Toxic mold liability requires a significantly unhealthful quantity
Reported by Nick Love
An inspection of a residential unit with conditions conducive to mold revealed the presence of mold, including an insignificant amount of otherwise toxic mold. The tenant suffered from a range of health problems which his doctor attributed to toxic mold. A second inspection revealed that the only significant amounts of mold present in the unit were non-toxic, and the amount of toxic mold found was typical of normal conditions and would not contribute to health problems. The tenant sought compensation for his health problems, claiming the landlord had neglected his duty to provide a healthful environment since he allowed the development of mold which led to the tenant’s health problems. The landlord claimed he was not liable for the tenant’s illness since there was no evidence of a significant amount of toxic mold in the tenant’s unit. A California appeals court held the landlord was not liable for the tenant’s illness since the tenant’s doctor’s supposition of a connection between the tenant’s symptoms and toxic mold was insufficient to establish a connection between the tenant’s health problems and the presence of significant amounts of toxic mold in the unit based on the inspection report. [Dee v. PCS Property Management, Inc. (May 11, 2009) __CA4th___]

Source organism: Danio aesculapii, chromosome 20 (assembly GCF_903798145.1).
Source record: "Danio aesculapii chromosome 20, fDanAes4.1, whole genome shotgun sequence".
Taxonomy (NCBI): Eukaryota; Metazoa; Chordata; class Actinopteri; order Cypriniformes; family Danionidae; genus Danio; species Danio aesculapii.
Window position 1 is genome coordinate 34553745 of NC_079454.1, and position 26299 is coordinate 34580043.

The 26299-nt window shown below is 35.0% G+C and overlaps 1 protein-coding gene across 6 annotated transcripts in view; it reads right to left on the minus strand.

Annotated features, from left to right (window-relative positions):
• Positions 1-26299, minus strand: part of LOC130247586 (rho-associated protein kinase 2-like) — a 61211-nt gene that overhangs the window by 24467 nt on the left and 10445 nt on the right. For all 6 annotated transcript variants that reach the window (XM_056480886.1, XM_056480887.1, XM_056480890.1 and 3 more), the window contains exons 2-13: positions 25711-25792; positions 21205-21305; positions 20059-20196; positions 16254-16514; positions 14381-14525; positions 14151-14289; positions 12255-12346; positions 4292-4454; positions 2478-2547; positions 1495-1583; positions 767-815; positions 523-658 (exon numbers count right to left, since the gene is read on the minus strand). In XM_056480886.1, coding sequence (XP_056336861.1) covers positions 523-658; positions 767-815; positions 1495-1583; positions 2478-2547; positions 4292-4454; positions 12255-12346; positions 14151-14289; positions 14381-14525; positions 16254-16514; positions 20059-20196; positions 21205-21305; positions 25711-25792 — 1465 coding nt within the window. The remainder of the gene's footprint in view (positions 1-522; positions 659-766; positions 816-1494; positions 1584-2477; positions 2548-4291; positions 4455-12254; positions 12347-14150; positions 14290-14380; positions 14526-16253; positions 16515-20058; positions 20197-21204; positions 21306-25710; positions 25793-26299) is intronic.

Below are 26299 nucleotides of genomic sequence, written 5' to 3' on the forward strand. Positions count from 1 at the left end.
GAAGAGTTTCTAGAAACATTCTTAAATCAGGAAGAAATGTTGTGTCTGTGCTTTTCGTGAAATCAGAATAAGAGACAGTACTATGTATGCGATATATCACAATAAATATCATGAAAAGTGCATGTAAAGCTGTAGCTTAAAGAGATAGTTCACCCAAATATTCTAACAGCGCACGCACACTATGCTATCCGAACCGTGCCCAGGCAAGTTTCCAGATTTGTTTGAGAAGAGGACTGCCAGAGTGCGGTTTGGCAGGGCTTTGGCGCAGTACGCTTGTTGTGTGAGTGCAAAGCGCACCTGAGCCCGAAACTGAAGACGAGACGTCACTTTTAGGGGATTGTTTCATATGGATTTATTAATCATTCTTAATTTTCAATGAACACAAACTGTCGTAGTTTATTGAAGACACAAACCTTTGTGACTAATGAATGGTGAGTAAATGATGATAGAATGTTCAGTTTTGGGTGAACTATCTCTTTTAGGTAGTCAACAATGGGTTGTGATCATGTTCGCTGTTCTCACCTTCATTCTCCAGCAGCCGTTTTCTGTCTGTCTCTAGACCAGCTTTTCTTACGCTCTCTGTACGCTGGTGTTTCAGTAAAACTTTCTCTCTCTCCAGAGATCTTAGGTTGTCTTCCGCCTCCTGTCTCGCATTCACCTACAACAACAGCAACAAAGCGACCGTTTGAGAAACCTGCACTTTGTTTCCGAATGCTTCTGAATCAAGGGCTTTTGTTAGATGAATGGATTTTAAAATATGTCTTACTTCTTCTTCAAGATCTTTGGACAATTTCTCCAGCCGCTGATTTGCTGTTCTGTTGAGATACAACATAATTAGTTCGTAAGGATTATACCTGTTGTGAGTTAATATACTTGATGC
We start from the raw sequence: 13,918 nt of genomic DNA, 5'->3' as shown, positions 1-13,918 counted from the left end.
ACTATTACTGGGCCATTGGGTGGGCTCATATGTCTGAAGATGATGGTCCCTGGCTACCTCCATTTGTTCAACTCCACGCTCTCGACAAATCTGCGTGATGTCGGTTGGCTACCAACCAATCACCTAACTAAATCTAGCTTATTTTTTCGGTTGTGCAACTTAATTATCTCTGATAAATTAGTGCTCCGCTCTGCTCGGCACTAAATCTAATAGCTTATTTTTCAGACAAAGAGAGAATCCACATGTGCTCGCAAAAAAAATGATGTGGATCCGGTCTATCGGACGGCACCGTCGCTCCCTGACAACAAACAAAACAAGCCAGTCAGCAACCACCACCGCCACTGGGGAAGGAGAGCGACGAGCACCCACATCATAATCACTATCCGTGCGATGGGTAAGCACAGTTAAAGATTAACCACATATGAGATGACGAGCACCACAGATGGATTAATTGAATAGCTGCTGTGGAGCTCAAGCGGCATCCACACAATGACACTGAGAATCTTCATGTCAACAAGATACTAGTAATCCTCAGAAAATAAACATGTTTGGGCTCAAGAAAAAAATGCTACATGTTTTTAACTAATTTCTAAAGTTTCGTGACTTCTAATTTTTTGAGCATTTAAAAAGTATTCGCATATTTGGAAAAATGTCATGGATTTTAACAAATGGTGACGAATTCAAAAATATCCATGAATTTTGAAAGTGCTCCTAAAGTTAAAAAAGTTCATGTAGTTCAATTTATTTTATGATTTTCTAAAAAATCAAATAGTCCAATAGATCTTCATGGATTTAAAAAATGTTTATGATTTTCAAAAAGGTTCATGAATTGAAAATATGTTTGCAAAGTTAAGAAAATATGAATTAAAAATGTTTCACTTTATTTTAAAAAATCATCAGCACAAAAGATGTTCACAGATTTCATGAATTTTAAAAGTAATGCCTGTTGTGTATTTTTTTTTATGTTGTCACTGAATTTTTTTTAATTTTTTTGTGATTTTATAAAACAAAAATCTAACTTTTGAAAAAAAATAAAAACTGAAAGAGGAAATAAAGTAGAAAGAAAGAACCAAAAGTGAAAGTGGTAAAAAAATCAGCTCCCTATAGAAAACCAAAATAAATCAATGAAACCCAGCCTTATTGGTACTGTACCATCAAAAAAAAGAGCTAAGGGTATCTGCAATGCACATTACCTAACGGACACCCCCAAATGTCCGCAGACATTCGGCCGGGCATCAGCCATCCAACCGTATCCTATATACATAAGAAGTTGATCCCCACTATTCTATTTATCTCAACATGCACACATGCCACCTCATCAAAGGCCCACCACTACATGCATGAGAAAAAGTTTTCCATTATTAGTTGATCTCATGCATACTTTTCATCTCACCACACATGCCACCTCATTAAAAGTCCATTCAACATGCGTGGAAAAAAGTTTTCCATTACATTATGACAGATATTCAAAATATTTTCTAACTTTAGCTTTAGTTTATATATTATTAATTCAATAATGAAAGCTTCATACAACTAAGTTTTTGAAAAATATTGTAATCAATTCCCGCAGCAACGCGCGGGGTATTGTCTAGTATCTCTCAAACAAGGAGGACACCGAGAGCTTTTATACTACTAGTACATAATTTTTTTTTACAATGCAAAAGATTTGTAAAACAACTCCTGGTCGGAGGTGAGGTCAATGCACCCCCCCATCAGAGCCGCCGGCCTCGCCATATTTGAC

Editor’s note — The holding of this case is apparent from the first line of the opinion, which makes clear that mold is everywhere, in every breath we breathe.